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Prepositional Phrases


Prepositional Phrases

Prepositional Phrases

A prepositional phrase includes a preposition, the object of the preposition, and any modifiers of that object.

Common prepositions include to, with, before, off, next to, and in spite of.

  • In the brightly lit room, Eric and Amy practiced the waltz step. [The prepositional phrase tells where the waltz step was practiced. The phrase begins with the preposition In.] 
  • The rhythm of waltz music swings along happily. [The prepositional phrase tells which rhythm the sentence describes. The phrase begins with the preposition of.]

A phrase is a group of related words that is used as a single part of speech.
A phrase will not have both a verb and its subject.

The object of a preposition may be compound.

  • The book I’m reading is about an old man and the sea. [Man and sea are objects of the preposition about.]

Adjective Phrases

There are two types of prepositional phrases: adjective phrases and adverb phrases.

A prepositional phrase that modifies a noun or a pronoun is called an adjective phrase.

Like single-word adjectives, adjective phrases modify nouns or pronouns and often follow the word or words they modify.
Adjective phrases answer the questions What kind(s)? and Which one(s)?

  • Micah likes movies about real-life heroes. [The adjective phrase about real-life heroes modifies the noun movies. It tells what kind of movies Micah likes to watch.] 
  • One movie starred a hero in a red, white, and blue costume with stars. [The adjective phrase with stars modifies costume, telling what kind of costume. The adjective phrase in a red, white, and blue costume tells which one about the noun hero.]

Adverb Phrases

A prepositional phrase that modifies a verb, an adjective, or an adverb is called an adverb phrase.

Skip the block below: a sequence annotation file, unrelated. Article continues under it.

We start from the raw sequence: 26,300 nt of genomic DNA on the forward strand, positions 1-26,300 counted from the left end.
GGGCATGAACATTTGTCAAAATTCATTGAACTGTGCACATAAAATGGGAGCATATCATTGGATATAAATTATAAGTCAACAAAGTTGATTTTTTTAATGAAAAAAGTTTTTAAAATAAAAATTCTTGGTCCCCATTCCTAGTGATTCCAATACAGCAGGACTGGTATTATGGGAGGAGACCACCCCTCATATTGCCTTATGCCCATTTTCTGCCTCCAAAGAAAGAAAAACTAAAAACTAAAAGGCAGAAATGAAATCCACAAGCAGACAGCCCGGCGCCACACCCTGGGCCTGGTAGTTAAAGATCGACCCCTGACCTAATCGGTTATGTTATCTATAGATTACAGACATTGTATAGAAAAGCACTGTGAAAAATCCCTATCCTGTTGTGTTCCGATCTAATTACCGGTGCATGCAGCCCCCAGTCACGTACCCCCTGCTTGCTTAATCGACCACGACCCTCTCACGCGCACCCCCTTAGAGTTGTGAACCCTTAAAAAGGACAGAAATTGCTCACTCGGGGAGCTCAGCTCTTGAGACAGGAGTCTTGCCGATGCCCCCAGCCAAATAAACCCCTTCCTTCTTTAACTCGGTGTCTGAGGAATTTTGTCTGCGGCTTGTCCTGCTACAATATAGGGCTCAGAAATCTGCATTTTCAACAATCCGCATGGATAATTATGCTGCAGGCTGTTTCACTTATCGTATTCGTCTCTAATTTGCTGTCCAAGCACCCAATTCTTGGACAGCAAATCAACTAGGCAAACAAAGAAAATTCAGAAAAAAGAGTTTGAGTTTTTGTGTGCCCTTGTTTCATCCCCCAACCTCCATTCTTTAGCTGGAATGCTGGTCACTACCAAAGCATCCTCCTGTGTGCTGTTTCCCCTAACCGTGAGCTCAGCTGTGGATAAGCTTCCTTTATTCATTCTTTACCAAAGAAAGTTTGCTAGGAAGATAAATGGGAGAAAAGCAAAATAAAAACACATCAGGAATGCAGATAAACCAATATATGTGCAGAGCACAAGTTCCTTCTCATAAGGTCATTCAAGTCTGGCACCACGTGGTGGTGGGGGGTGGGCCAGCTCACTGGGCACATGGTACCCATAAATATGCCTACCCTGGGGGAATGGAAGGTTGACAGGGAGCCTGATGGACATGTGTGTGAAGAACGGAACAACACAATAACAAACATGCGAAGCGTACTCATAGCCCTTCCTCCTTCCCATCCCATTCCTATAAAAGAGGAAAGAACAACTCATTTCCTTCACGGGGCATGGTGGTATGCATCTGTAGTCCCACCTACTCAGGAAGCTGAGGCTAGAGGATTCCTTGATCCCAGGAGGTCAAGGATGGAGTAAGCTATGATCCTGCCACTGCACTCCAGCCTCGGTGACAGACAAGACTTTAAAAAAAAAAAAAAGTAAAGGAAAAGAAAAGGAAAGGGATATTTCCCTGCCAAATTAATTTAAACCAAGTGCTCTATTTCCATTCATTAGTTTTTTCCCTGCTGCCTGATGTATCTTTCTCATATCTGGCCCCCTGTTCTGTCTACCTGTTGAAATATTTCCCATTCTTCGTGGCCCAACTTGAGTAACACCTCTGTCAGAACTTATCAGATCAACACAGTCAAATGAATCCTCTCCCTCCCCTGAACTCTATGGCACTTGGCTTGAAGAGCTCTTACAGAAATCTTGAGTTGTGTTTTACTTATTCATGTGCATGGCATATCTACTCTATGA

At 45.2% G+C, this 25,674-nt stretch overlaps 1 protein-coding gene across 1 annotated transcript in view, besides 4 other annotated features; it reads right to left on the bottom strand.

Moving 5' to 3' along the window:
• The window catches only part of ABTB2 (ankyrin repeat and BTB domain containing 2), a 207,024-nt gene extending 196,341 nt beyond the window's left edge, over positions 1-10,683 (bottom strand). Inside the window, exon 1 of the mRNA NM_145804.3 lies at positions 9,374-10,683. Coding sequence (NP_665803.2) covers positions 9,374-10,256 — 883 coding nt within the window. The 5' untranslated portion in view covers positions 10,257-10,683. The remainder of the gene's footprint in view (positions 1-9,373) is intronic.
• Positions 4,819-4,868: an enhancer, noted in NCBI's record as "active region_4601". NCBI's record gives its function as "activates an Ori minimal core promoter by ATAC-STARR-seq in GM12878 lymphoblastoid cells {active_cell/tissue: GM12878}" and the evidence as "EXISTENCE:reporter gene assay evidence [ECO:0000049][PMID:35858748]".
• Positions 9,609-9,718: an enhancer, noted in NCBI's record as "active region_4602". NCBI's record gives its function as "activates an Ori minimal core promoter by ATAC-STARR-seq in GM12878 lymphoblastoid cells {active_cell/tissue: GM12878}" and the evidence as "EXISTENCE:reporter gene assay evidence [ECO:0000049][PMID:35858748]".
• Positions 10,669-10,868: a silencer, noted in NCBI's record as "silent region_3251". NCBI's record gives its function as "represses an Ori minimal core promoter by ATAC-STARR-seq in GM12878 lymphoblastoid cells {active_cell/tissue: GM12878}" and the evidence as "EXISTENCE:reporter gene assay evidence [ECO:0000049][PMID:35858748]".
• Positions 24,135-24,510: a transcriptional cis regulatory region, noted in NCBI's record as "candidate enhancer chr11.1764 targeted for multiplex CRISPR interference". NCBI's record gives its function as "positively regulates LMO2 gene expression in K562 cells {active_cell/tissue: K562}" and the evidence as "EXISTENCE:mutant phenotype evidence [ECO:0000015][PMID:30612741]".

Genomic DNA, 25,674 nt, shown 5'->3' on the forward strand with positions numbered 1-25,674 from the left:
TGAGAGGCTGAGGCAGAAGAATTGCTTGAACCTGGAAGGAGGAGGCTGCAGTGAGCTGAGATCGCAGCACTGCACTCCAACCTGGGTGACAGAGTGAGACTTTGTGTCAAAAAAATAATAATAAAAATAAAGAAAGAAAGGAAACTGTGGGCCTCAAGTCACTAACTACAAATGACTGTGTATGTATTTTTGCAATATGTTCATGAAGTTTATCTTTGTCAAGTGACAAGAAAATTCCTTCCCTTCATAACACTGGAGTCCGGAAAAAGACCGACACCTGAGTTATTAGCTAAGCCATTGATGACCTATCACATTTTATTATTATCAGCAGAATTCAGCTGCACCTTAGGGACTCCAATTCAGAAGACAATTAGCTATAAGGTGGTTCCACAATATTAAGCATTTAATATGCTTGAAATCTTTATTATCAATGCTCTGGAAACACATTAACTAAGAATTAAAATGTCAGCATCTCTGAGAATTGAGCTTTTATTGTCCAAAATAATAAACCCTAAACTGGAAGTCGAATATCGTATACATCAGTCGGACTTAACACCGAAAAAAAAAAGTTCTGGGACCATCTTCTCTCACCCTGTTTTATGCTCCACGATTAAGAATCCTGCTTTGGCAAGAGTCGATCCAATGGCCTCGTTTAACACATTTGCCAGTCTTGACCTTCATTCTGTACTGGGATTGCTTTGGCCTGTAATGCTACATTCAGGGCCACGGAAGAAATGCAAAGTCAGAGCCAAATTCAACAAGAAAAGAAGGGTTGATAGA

Like single-word adverbs, adverb phrases modify verbs, adjectives, or other adverbs. They answer these questions: How? When? Where? Why? To what extent? How far? How long? More than one adverb phrase may be used to add specific information to a sentence.

  • Janette sprinkled dried basil into the sauce and stirred it. [The prepositional phrase into the sauce tells where Janette sprinkled the basil. The phrase modifies the verb sprinkled.] 
  • In her garden, she grows basil from seeds. [The prepositional phrase In her garden tells where the basil grows, and the phrase from seeds tells how the basil is grown. Both phrases modify the verb grows.] 
  • Which of these ties is most appropriate for the occasion? [The prepositional phrase for the occasion tells how the tie is appropriate. The phrase modifies the adjective appropriate.]

Prepositional Phrases Quiz

Decide whether the underlined prepositional phrase is an adjective phrase or adverb phrase.


Q: What is a prepositional phrase?
A: A prepositional phrase consists of a preposition followed by a noun or pronoun object of the preposition along with any modifiers.

Q: What are some examples of prepositional phrases?
A: Examples of prepositional phrases include "in the house", "after lunch", "throughout the day", "by the sea", and "under the circumstances".

Q: Where do prepositional phrases go in a sentence?
A: Prepositional phrases typically go after the noun or verb they modify or provide more information about. They can act as adjectives or adverbs.

Q: What are compound prepositions?
A: Compound prepositions are made up of more than one word, like "according to", "because of", and "on top of". A compound preposition still counts as one preposition.

Q: Can a prepositional phrase contain other phrases?
A: Yes, prepositional phrases can contain other phrases like noun clauses or verb phrases to make longer modifying phrases.


  1. The Blue Book of Grammar and Punctuation by Jane Straus, 11th edition, Jossey-Bass, 2014.
  2. English Grammar Demystified by Jim Peterson, 2nd edition, McGraw-Hill Education, 2012.
  3. Practical English Usage by Michael Swan, 4th edition, Oxford University Press, 2016.
  4. Garner's Modern English Usage by Bryan A. Garner, 4th edition, Oxford University Press, 2016.
  5. The Chicago Manual of Style, 17th edition, University of Chicago Press, 2017.
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